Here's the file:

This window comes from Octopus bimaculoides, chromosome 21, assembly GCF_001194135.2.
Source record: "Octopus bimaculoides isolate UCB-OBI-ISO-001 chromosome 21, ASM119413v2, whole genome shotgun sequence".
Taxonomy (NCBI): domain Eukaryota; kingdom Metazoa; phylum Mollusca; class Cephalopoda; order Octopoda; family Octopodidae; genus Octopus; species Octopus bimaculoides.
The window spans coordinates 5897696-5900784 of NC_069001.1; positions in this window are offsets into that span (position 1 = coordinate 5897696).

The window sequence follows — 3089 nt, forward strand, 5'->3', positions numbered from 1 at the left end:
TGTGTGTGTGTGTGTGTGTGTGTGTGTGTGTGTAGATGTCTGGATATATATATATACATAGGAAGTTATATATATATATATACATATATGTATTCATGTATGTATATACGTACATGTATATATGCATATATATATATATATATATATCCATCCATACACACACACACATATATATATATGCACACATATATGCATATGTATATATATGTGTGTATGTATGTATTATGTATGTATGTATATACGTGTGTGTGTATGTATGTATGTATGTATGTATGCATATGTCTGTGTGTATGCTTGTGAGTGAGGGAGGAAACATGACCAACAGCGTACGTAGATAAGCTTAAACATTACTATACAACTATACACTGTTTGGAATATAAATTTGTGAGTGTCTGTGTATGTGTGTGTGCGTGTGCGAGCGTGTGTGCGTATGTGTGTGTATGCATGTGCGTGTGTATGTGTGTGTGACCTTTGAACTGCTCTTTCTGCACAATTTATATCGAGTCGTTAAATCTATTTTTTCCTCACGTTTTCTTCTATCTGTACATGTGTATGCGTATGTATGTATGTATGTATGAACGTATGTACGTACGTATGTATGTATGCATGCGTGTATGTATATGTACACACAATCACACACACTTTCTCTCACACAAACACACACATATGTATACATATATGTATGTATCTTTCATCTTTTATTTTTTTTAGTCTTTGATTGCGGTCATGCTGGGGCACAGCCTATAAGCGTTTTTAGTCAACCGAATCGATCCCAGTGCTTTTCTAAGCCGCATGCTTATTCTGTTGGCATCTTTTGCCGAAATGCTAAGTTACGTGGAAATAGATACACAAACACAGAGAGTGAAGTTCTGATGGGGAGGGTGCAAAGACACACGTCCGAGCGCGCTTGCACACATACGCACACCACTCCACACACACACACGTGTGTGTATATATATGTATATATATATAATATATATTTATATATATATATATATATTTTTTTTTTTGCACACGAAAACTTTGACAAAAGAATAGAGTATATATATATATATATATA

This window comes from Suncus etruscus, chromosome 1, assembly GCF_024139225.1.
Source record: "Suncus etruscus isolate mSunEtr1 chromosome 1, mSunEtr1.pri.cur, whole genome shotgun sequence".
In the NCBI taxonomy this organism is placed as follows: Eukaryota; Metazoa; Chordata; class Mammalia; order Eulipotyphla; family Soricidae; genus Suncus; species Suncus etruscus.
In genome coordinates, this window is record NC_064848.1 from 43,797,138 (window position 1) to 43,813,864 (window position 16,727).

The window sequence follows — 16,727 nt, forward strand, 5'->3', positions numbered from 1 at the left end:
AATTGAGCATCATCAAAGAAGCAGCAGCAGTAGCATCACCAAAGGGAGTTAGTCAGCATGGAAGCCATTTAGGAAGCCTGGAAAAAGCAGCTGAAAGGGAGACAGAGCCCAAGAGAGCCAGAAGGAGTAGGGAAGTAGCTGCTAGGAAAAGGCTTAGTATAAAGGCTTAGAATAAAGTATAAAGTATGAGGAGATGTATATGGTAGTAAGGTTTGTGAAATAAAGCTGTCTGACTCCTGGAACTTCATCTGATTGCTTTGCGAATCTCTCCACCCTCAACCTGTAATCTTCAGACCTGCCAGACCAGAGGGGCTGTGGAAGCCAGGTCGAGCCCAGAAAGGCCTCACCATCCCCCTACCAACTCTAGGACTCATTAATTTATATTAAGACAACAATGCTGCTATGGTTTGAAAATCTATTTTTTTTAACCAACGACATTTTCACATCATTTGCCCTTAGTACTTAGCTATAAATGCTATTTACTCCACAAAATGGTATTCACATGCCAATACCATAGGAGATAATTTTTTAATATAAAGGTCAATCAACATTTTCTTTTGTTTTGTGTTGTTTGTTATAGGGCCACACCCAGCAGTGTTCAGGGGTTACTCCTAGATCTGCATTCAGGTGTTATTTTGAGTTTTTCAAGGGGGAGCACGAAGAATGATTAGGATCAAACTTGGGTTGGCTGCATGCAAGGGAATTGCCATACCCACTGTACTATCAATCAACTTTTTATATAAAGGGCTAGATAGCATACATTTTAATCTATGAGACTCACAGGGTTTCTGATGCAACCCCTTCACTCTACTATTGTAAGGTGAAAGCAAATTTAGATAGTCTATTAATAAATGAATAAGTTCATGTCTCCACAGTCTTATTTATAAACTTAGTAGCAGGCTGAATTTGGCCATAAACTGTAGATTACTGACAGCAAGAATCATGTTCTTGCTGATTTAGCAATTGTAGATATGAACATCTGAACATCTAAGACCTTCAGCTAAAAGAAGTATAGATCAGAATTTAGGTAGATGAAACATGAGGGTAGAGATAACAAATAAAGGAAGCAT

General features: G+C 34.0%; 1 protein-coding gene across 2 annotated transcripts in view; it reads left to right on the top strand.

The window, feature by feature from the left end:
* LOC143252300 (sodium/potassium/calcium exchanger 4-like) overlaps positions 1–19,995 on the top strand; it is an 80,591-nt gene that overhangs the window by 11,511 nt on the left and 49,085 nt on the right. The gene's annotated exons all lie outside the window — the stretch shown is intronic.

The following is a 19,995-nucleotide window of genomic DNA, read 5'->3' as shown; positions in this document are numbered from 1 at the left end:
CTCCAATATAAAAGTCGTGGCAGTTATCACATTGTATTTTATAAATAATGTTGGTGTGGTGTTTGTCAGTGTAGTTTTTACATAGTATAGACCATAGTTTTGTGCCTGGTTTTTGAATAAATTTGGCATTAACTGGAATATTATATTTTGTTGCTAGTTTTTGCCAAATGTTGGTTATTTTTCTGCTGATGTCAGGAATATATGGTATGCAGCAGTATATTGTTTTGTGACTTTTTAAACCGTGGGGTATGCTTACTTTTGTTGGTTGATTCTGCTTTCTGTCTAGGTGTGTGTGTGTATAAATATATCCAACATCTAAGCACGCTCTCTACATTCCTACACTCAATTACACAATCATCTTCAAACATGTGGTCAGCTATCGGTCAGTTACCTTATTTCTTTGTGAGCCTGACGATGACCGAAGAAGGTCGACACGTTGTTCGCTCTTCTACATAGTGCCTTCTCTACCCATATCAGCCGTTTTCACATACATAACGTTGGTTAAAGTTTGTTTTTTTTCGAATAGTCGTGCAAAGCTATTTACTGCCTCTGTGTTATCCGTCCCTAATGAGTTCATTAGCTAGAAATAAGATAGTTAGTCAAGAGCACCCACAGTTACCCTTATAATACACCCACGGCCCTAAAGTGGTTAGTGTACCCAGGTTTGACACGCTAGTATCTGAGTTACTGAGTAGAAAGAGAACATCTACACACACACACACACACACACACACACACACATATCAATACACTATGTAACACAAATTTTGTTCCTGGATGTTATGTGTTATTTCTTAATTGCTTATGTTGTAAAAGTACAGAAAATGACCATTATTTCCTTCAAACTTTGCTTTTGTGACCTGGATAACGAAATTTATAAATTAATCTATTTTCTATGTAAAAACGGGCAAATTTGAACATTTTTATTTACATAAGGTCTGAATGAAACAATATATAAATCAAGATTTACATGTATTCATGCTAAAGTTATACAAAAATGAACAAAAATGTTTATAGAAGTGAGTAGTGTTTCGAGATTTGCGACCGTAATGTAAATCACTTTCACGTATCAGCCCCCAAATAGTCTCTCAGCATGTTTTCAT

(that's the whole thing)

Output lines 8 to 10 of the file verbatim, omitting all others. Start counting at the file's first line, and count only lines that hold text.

Source record: "Suncus etruscus isolate mSunEtr1 chromosome 1, mSunEtr1.pri.cur, whole genome shotgun sequence".
In the NCBI taxonomy this organism is placed as follows: Eukaryota; Metazoa; Chordata; class Mammalia; order Eulipotyphla; family Soricidae; genus Suncus; species Suncus etruscus.
In genome coordinates, this window is record NC_064848.1 from 43,797,138 (window position 1) to 43,813,864 (window position 16,727).